When some people talk about childhood memories, they often recall some intimate detail of the things they experienced, but don’t always remember the surrounding events. It’s those specific details that are engrained in our minds that bring back some of the treasured (or sometimes forgettable) memories. But it’s also the surrounding details that help fill in the gaps and help you contextualize the memory. Sometimes, these become the true memories that you recall because they help you lead up to that event.
On a recent day trip to Toronto, I had an opportunity to relive one of my early memories.
Growing up in Kingston, my parents would often make weekend trips to Toronto to pick up specific Chinese groceries that they couldn’t get locally. Leaving our home early in the morning, we would get to Toronto late in the morning and make our way to Chinatown (Dundas and Spadina area) and park our car on on the local neighbourhood streets. I can maybe only recall a couple of times that we used an actual parking lot.
As we arrived, we made our way to the streets of Chinatown and the all too familiar smells and scenes would unfold before my eyes. Though this time I was a little early compared to when my parents and I would normally arrive, I could see the vendors setting up their stands. Stacking boxes and crates full of fruits and vegetables in front of their shops, mixed with the all too familiar smells of Chinese herbs from nearby busineses. Not exactly your secret 11 herbs and spices from the Colonel, but certainly a mix of something that I’d gotten used to.
The streets, as I recall, weren’t exactly the cleanest in the world. But these days, it seemed a bit more sanitary. Sure, there are still a few cigarette butts littered on the ground, but for the most part, it was much cleaner than what it used to be. Not having to dodge the mystery puddles of water and whatever sticky goo that used to litter the sidewalks made the walk a bit more enjoyable.
Even with some new businesses, shops and restaurants, people passed through the streets as if it had never changed. The overall evolution of the area kept at a minimum.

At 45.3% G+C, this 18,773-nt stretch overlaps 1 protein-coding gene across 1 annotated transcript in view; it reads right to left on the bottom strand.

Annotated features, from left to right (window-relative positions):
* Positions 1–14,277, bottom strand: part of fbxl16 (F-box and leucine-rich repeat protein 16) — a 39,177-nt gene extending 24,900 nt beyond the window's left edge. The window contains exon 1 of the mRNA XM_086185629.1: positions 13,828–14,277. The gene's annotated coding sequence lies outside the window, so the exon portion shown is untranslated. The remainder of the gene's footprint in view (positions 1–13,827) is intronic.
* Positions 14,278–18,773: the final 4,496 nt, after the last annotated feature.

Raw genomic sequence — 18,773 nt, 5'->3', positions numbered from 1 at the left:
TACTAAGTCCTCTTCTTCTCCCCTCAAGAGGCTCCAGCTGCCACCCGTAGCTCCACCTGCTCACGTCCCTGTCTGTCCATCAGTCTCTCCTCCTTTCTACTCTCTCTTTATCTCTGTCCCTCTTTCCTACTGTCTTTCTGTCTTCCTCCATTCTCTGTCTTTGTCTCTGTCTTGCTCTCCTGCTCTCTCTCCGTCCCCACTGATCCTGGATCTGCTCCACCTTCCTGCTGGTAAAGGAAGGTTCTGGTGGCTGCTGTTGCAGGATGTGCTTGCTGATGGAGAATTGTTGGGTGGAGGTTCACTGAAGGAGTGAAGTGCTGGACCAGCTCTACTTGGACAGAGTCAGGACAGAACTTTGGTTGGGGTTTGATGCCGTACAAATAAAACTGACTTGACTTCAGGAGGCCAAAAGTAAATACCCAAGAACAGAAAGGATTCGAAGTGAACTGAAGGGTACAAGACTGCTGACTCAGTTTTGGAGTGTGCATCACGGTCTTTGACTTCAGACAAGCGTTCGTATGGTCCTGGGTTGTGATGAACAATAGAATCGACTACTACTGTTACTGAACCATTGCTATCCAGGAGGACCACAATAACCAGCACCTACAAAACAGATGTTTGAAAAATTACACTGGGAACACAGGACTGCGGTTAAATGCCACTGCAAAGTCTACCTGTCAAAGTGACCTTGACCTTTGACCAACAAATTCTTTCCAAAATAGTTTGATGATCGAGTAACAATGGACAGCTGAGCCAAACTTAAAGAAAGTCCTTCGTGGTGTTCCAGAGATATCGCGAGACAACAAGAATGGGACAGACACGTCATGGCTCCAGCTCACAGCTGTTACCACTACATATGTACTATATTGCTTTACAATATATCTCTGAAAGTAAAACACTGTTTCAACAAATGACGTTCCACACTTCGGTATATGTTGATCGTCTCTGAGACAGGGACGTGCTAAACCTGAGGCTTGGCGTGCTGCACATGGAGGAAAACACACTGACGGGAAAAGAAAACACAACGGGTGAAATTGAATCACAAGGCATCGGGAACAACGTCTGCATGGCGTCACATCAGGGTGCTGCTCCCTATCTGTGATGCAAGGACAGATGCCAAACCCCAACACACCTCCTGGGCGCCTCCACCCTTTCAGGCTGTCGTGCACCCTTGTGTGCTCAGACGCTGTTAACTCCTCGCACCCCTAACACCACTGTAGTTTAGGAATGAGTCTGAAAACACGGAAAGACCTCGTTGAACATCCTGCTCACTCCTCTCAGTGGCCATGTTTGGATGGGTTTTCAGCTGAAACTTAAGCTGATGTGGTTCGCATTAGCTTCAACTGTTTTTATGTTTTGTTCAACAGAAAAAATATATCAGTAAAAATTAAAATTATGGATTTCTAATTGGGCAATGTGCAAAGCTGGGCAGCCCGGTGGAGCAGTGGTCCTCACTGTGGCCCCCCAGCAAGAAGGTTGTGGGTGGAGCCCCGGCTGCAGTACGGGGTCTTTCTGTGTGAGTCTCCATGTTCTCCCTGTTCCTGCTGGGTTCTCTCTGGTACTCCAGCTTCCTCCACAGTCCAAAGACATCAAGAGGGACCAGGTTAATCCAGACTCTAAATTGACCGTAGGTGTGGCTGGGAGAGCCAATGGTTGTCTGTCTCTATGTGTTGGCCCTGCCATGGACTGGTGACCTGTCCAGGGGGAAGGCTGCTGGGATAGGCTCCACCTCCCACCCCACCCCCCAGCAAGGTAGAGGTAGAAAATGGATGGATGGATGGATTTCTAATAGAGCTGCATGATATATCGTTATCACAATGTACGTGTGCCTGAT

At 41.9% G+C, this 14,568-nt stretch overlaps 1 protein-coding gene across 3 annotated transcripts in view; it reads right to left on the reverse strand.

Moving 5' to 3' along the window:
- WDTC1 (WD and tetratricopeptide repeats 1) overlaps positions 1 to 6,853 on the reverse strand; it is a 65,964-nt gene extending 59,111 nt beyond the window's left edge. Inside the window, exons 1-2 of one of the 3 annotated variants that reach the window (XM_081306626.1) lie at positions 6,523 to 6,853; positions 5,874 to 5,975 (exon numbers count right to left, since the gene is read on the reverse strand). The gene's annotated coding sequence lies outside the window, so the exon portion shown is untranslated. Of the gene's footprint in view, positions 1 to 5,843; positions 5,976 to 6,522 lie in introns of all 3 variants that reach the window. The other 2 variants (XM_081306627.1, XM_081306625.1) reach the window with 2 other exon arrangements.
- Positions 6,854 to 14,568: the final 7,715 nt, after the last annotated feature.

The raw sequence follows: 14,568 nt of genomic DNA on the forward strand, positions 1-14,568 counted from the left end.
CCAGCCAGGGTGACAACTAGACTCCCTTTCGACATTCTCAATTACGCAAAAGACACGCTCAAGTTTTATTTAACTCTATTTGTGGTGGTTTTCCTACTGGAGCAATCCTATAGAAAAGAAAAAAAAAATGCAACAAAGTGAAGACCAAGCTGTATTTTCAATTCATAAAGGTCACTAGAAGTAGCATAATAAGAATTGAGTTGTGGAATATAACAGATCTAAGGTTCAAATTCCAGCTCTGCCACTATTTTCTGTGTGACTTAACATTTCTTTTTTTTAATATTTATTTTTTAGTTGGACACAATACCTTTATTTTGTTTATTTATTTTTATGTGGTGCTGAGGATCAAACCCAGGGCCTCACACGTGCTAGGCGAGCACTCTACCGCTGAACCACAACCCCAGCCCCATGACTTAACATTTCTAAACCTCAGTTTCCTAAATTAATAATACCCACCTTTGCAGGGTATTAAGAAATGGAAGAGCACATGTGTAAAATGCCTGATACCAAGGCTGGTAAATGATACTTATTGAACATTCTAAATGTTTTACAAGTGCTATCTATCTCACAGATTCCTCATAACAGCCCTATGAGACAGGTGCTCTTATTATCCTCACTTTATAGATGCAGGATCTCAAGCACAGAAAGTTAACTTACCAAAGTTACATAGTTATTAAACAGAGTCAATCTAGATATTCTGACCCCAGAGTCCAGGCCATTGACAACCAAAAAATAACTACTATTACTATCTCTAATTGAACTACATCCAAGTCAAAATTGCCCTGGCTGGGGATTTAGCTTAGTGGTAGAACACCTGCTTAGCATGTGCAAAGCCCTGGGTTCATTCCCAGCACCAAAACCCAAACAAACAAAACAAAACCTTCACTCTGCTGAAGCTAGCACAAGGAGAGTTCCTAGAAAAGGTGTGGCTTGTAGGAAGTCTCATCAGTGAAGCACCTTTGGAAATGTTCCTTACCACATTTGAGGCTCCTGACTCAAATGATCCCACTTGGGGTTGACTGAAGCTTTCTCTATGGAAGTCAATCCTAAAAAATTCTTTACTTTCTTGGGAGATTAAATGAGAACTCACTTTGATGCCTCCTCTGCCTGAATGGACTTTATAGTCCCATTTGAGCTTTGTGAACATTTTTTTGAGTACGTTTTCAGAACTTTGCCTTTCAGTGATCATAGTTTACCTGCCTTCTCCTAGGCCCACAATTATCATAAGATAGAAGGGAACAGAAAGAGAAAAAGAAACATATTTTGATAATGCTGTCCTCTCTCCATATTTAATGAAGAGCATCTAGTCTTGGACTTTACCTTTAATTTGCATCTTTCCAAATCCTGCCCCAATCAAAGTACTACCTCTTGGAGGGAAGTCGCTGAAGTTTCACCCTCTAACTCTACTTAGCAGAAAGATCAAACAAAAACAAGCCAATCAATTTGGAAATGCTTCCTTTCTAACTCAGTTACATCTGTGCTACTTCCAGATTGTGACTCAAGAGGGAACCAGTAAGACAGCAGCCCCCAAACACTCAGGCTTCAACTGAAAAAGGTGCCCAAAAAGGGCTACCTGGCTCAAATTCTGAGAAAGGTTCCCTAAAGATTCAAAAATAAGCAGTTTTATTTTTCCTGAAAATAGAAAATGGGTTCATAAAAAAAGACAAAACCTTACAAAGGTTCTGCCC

As I walked, I stumbled onto another all too familiar location. Though some of the signage was not quite as I remembered it, the building and the steps leading into it were. A local restaurant that my family used to frequent on their trips to Chinatown. There were 2 floors, I used to think they were two separate restaurants, and by all accounts, they could have been. Nevertheless, I couldn’t pass up a chance to have some dim sum.
Though I don’t remember much of the experience from my youth, I do remember the crowds. The throngs of people packing the entrance, waiting for their number to be called so they can go to their table. The host typically having to yell over the noise of the patrons and the customers next in line having to make sure they can hear everything. I was here on a weekday this time, so the crowds were non-existent. In fact, I wasn’t even sure the restaurant was open. As I entered, I was greeted with not loud chattering or the clattering of dishes, but with an eery stillness and calmness that I was not used to.
While I’m certain COVID took its toll on this business like many others, this was still a strange experience for me.
As I sit down, the server brings a pot of Jasmine tea, the main staple of the meal. The memories are starting to come back.
As I place my order for food, I notice the absence of the ubiquitous food carts. These are the carts of delicious dim sum offerings that are being pushed around while the staff call out the specific food they are peddling. While I do notice some carts coming out, they are bringing out specific food ordered by customers. It wasn’t until later when I was about to leave that some of the carts started coming out. Perhaps a stroke of luck on my part to prevent me from ordering too much.
I did what I could to restrain myself from ordering too much. Even then, I barely finished the food I did order. As I sat there letting everything digest, I notice other orders passing me by and remembering how yummy those dishes tasted.
Though it was tempting, in the end, I resist. Satisfied with my options and the memories they brought to me, the meal acts as the cherry on top of a day filled with quiet reflection.
As I sat at my table, I started to truly reminisce about my past. Texting my wife started to bring back a flood of memories that I had not originally set out to find. The food, the smells, the environment, all brought me back to a time a place that I had long forgotten and never truly understood until now.
All of those times my parents took me here and all of those times I dreaded coming. I couldn’t fathom the thought that those experiences would form such a lasting and incredible memory. Times have changed, new facades and new people. And yet, among the crowds, I see what were past versions of me, my Mom and my Dad.
I didn’t start the day trying to find a memory, it found me.
great piece, inspiring as well as a good read
This is such a lovely look into your childhood memory.